The plaintiff in this case began practicing with Greater Cincinnati Gastroenterology Associates Physicians, Inc. (GCGA) in 1983. In 1998, GCGA purchased group disability insurance for its doctors through Union Central Life Insurance Company. The master policy for the plan described benefits for employees “in Active Full-Time Employment.”
In May 2002, while covered under the policy, the plaintiff underwent surgery for prostate cancer. He experienced several serious complications from this surgery, which forced him to reduce his workload at GCGA significantly, from 75 to 80 hours per week to about 30 to 40 hours per week. As a result, the plaintiff lost income due to fewer hours billed and he filed a claim for benefits under the policy.
Union Central initially declined the plaintiff’s claim, finding that he did not qualify for total disability benefits because his work schedule indicated his ability after surgery “to perform the material and substantial duties of [his] Own Occupation on an Active Full-Time basis.” Further, Union Central found that the plaintiff did not qualify for “Residual Disability” because he had no lost income through 2002.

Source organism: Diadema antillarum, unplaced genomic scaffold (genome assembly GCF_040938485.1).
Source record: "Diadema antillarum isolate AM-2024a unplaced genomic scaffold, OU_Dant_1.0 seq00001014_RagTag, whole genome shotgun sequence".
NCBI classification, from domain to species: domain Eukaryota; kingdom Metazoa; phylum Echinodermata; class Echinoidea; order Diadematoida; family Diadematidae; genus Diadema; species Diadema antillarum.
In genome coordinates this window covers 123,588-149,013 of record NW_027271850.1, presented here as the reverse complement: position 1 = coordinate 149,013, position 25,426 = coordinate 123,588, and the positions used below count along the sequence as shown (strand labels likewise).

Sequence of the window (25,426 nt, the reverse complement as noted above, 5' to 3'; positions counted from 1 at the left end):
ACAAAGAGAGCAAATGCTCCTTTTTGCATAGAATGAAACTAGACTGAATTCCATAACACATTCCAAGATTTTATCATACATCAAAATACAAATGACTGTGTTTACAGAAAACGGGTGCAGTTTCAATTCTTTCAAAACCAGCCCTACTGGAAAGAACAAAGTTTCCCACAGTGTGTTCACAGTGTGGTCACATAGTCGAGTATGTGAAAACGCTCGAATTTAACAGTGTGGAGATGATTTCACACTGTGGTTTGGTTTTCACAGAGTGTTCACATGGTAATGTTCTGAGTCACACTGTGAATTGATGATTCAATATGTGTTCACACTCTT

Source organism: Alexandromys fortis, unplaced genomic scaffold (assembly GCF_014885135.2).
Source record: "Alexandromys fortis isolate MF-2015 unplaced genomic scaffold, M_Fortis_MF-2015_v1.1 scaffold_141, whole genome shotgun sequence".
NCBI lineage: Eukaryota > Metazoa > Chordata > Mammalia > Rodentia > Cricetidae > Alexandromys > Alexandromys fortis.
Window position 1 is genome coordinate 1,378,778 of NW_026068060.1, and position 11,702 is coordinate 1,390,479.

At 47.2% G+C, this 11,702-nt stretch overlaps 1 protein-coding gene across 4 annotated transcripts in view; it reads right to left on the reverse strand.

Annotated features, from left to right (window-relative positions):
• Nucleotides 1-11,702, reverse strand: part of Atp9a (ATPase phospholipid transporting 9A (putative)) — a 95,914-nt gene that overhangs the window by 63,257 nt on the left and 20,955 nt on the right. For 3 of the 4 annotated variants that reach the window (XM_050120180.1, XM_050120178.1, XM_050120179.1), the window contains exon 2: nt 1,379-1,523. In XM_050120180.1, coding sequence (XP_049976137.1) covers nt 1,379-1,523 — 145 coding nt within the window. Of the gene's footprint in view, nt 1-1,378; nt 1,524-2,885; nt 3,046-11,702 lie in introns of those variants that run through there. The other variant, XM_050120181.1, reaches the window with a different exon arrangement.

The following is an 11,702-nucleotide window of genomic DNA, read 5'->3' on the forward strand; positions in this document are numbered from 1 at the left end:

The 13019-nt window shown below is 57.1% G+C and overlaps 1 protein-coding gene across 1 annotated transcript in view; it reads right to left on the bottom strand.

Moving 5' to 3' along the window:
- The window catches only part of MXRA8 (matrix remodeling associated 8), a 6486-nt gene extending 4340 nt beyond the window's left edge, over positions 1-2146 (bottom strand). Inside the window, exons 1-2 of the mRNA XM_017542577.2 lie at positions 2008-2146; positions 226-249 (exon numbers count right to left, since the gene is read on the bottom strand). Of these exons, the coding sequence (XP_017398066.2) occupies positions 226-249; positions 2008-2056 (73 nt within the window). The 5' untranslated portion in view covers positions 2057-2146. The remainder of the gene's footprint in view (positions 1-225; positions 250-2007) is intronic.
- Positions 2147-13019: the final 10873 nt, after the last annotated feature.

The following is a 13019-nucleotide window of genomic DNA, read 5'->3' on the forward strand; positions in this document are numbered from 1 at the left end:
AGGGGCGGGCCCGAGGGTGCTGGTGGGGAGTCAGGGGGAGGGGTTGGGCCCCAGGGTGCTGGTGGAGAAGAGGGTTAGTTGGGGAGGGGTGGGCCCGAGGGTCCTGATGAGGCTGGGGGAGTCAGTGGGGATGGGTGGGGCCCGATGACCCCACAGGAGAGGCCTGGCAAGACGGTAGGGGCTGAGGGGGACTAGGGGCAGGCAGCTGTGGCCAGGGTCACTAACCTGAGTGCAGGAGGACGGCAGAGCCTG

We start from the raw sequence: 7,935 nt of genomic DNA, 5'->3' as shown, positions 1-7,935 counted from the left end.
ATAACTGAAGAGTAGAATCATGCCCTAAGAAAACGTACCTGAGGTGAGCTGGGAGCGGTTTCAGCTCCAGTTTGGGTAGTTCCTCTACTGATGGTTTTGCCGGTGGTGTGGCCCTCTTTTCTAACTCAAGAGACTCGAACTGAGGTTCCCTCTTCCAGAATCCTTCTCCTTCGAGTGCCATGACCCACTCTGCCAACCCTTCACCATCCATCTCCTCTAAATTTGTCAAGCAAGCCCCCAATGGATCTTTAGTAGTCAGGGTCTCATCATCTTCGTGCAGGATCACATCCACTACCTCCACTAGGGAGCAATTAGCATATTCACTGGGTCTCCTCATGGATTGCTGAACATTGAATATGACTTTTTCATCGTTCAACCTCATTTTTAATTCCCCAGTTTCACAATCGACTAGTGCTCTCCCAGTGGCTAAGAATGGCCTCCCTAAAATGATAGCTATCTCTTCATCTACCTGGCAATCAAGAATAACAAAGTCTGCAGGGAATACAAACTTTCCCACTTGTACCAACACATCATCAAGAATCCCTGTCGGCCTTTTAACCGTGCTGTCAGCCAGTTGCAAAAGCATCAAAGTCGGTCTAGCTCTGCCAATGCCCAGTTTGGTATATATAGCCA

After an administrative appeal by the plaintiff, Union Central reversed its decision and in August 2003 began paying him benefits under the plan’s Residual Disability option. Union Central reached this result after receiving fuller information on the plaintiff’s earnings in 2002. Based on this new information, Union Central concluded that the plaintiff had “returned to work on a full time basis” in June 2002 but was earning less than 80 percent of his “Average Monthly Earnings,” which was one of the criteria for eligibility for Residual Disability benefits.